Fairy tales are ripe for retellings, the publishing industry’s kinder, gentler way of referring to fanfiction of all stripes. I certainly read plenty of them, but I still have plenty on the old reading list.
The Bloody Chamber by Angela Carter
An absorbing collection of dark, sensual, and fantastic stories inspired by the fairy tales and legends of Red Riding Hood, Bluebeard, Beauty and the Beast, vampires, werewolves, and more.
Angela Carter grabbed my attention when I first heard of Nights at the Circus (which I also want to read), but when I heard about The Bloody Chamber, I was intrigued. Dark reimaginings (publishing industry, let’s call a spade a spade; it’s fanfic. You’re making my head spin here) sound like good fun, especially after you know what’s really going on behind a story like, say, “Beauty and the Beast”.
While Eva of A Striped Armchair enjoyed it, she was also startled by how in-your-face the short stories were about their dark and often sexual nature. The webmaster of Stainless Steel Droppings thoroughly enjoyed it, and finds Carter’s use of sexuality not gratuitous or titillating, but organic to the story. Which I sorely need; I can’t tell you how many books I want to fling across the room for having unnecessary sex scenes.
The Bloody Chamber was published in 1979.
Rose Daughter by Robin McKinley
Twenty years ago, Robin McKinley dazzled readers with the power of her novel Beauty. Now this extraordinarily gifted novelist returns to the story of Beauty and the Beast with a fresh perspective, ingenuity, and mature insight. With Rose Daughter, she presents her finest and most deeply felt work–a compelling, richly imagined, and haunting exploration of the transformative power of love.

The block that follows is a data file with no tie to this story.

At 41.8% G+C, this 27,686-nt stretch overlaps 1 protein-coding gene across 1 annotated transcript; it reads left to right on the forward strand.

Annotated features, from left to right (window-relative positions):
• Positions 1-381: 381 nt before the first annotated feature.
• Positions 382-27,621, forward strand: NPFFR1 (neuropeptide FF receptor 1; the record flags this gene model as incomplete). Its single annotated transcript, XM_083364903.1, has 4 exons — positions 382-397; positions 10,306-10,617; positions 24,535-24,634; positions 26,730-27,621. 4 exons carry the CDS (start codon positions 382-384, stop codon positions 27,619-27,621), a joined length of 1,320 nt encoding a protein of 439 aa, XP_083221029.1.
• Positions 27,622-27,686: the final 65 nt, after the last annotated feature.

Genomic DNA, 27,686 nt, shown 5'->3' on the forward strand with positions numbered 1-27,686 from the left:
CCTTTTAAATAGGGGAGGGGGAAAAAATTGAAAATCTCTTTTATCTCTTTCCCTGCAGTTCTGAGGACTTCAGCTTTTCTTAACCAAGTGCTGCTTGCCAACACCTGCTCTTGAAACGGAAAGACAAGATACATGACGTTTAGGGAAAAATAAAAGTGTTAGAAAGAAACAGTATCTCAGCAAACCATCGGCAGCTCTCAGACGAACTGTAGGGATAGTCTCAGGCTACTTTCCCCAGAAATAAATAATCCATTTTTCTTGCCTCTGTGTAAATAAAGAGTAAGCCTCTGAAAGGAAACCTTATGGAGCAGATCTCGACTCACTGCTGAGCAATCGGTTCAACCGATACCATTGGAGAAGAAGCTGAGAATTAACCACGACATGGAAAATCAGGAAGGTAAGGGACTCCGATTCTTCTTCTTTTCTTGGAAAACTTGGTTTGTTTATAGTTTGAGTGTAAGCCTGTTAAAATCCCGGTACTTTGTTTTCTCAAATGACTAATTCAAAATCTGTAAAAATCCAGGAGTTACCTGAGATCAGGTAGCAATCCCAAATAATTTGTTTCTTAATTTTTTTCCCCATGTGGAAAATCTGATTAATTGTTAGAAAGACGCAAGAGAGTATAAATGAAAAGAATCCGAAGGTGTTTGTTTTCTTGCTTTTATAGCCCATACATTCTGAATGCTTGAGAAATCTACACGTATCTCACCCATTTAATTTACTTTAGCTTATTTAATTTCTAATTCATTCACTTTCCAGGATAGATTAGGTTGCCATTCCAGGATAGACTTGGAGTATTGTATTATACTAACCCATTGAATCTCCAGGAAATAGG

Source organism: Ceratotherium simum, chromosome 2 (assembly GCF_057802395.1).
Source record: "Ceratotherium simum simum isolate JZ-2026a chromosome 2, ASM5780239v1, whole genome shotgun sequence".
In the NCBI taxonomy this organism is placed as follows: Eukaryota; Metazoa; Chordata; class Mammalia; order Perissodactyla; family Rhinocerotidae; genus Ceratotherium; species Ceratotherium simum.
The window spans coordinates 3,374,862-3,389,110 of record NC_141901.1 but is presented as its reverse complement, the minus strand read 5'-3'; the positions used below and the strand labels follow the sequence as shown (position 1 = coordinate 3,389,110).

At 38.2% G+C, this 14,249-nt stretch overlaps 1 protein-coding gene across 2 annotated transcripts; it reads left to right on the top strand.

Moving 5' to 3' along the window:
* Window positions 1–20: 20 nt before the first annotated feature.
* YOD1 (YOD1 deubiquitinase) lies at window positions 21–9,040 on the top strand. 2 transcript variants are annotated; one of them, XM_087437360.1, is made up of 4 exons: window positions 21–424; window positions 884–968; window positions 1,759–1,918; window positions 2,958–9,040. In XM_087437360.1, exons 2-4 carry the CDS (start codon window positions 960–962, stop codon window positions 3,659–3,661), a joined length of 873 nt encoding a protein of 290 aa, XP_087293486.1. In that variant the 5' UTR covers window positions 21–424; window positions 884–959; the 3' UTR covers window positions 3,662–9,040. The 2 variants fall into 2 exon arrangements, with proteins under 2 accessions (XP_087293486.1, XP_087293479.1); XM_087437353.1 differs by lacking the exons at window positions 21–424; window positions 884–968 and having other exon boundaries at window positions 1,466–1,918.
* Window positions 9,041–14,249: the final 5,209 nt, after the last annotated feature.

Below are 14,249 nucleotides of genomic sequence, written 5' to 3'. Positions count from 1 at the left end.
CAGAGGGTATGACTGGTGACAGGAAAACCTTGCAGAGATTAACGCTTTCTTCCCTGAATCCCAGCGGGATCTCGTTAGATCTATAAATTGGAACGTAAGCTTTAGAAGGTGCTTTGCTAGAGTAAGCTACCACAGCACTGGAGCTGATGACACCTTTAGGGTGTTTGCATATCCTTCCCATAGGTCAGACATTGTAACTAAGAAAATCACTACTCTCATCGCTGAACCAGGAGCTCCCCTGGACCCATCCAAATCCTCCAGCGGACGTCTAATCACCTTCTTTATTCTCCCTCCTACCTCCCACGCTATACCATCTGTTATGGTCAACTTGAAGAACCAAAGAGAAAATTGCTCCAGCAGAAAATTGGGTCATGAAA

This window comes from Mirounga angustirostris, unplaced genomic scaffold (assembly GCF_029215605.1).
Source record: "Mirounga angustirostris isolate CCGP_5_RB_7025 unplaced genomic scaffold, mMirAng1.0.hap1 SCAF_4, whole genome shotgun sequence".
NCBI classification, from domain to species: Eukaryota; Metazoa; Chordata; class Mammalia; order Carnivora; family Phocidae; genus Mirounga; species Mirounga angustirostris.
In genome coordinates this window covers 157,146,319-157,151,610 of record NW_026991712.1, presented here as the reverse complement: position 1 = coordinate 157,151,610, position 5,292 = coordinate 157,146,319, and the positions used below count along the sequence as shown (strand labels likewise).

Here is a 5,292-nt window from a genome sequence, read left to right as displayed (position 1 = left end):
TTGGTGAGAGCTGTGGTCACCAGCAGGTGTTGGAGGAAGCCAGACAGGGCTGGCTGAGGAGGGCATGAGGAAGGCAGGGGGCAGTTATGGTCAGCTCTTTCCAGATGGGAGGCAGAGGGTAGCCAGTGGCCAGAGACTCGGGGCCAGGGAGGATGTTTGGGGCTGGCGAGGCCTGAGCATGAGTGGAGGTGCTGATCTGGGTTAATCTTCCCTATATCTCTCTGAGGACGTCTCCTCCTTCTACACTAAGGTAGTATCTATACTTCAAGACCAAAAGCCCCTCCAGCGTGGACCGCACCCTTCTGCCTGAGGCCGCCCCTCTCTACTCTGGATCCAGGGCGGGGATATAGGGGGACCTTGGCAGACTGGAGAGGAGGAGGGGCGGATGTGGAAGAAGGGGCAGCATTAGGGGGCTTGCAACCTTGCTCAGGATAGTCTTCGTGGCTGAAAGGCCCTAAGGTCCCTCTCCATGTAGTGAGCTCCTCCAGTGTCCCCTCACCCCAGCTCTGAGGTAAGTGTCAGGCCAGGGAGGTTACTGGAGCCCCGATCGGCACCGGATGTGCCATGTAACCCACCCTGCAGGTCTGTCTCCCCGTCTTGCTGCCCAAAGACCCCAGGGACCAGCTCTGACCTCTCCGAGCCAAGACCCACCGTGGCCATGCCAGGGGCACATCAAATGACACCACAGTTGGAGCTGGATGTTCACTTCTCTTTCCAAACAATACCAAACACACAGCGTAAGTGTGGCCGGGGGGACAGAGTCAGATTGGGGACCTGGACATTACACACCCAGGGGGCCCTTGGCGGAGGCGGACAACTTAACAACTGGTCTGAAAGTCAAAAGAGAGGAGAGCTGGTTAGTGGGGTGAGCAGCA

Robin McKinley’s Beauty and I did not get on. At all. I have an odd relationship with McKinley; because I enjoyed Sunshine so much, I keep picking through her bibliography and not being impressed (although I usually enjoy myself… usually). But I’ve been recommended Rose Daughter as a solution to my problems with Beauty, and, while the twist is blindingly obvious, it sounds interesting.
Fyrefly at Fyrefly’s Book Blog notes that the story focuses on Beauty’s stay in the castle with the invisible helpers and McKinley’s… unique prose. Becky at Becky’s Book Reviews found its single-minded focus on gardening and cats to be boring. I’m still going to read it—must avenge the hours I spent on Beauty!—but now I’m a little fearful.
Rose Daughter was published in June of 1997.